Commencement weekend at Concordia University St. Paul is always a time of great celebration, and 2016 will be no exception. Some 1,377 students are expected to graduate this year, a number that will eclipse last year’s record 1,263. The increasing number of graduates is due to growing enrollments in traditional undergraduate, non-traditional undergraduate, and graduate programs, as well as improving rates of persistence to graduation across all programs. The numbers translate more importantly into individual lives changed and success stories written. Many of our graduates achieve their degree-seeking aspirations amidst extremely challenging circumstances, and we are proud of each and every one.
In addition to celebrating the class of 2016, we will also honor the lifetime accomplishments of a number of our alumni. Rev. David Andrus (’81) will be awarded the Doctor of Letters degree and serve as commencement speaker at Friday evening’s ceremony. Despite having lost his eyesight at the age of 11, Pastor Andrus successfully earned a Bachelor of Arts degree at Concordia, went on to earn Master of Divinity and Master of Sacred Theology degrees at Concordia Seminary, and has served effectively in both blind and sighted ministries for 30 years.
Alumnus and alumna Vern (’55, ’57) and Betty Lorenz (’58) Gundermann will be awarded the Aeterna Moliri award in recognition for their life-long efforts as “builders for eternity.” Vern served as pastor and Betty as pastor’s wife in a number of wonderful congregations, including for two decades Beautiful Savior Lutheran Church here in the Twin Cities. They are perhaps giving the greatest witness of their lives, however, as Vern now lives out his days with ALS.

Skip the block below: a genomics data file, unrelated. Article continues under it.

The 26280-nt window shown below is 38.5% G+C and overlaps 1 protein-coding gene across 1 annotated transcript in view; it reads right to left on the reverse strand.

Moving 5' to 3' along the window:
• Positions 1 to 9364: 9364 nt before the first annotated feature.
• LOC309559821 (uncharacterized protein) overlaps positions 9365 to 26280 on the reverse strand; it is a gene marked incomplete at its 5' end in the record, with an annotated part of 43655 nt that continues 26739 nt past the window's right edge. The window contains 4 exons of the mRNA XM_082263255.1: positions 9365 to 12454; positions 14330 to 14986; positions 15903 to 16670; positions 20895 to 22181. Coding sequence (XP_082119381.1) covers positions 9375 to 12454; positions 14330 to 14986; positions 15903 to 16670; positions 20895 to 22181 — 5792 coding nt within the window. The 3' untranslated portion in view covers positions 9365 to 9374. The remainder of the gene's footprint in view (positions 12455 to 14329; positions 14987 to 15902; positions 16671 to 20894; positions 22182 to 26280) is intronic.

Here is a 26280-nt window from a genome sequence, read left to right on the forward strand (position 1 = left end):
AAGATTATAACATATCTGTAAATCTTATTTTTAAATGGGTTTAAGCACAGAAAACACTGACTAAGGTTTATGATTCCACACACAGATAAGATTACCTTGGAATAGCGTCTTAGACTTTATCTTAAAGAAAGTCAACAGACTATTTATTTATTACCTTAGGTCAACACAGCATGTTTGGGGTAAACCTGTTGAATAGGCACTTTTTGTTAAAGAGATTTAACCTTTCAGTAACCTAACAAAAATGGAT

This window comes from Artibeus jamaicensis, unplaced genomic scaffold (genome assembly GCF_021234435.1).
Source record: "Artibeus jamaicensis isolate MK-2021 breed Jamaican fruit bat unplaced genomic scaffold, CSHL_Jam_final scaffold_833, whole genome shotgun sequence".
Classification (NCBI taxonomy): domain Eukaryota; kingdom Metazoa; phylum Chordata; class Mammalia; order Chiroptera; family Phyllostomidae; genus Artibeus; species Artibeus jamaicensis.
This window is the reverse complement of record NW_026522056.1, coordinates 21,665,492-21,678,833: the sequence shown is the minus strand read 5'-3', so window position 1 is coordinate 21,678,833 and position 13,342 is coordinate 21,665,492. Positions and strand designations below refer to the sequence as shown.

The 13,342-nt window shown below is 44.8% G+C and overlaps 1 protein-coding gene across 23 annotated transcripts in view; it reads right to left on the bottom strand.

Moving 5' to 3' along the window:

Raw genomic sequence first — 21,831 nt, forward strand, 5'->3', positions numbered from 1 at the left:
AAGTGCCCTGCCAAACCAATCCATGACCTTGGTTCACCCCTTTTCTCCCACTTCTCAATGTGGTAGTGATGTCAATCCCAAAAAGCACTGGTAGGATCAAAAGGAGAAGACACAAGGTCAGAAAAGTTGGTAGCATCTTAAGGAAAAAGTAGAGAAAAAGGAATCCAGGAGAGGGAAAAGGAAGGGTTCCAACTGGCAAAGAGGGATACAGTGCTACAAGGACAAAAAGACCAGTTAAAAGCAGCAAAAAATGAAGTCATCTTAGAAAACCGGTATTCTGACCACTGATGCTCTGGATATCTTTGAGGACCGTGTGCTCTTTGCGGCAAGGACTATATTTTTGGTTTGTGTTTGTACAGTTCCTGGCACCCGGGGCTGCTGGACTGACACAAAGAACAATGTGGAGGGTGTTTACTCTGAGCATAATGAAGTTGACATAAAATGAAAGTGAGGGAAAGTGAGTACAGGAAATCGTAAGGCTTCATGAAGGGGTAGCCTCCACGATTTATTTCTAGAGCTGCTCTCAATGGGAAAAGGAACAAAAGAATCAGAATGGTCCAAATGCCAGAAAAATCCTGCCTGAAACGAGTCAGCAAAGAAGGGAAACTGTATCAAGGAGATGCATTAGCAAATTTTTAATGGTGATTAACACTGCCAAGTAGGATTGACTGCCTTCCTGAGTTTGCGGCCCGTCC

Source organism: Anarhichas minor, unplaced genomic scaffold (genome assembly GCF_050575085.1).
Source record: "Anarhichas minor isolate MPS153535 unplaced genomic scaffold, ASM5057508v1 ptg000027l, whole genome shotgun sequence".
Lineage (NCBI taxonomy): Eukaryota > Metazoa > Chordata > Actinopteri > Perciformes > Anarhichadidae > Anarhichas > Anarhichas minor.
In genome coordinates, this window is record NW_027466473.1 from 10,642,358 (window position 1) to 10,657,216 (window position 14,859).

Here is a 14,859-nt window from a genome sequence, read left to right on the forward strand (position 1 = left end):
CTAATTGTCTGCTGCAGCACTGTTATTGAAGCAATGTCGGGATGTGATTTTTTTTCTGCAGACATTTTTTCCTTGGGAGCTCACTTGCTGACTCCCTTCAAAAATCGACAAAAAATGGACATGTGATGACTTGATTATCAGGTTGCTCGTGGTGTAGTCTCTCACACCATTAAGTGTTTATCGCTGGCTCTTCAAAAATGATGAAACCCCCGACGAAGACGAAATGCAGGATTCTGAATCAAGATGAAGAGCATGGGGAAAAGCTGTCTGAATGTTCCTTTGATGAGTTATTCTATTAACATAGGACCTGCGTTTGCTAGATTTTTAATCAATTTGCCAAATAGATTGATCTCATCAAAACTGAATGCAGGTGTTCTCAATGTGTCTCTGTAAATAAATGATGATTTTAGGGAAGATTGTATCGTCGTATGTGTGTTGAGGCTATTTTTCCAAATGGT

Alumnus Dan Farrise (’08) will serve as speaker for the Saturday morning ceremony. Mr. Farrise earned his Bachelor of Arts degree as a working adult, just as did most of those who will receive their diplomas at this ceremony. He attributes much of his career and personal success to his Concordia experience, and I know his compelling story will inspire the class of “16.
At Saturday afternoon’s ceremony, nationally-known historian Dr. Sara Evans will serve as commencement speaker. The University is also awarding Dr. Evans the honorary Doctor of Letters degree. Dr. Evans is a graduate of Duke University (BA ’66, MA ’68) and earned a PhD from the University of North Carolina in Chapel Hill in 1976. She spoke on our campus earlier this academic year and made a big impression on our campus community. I am pleased that she accepted our invitation to speak to the graduates from the Graduate School programs.
With apologies to Edmund Pola and George Wyle, in academia commencement is truly “the most wonderful time of the year!” I look forward to celebrating with all of you.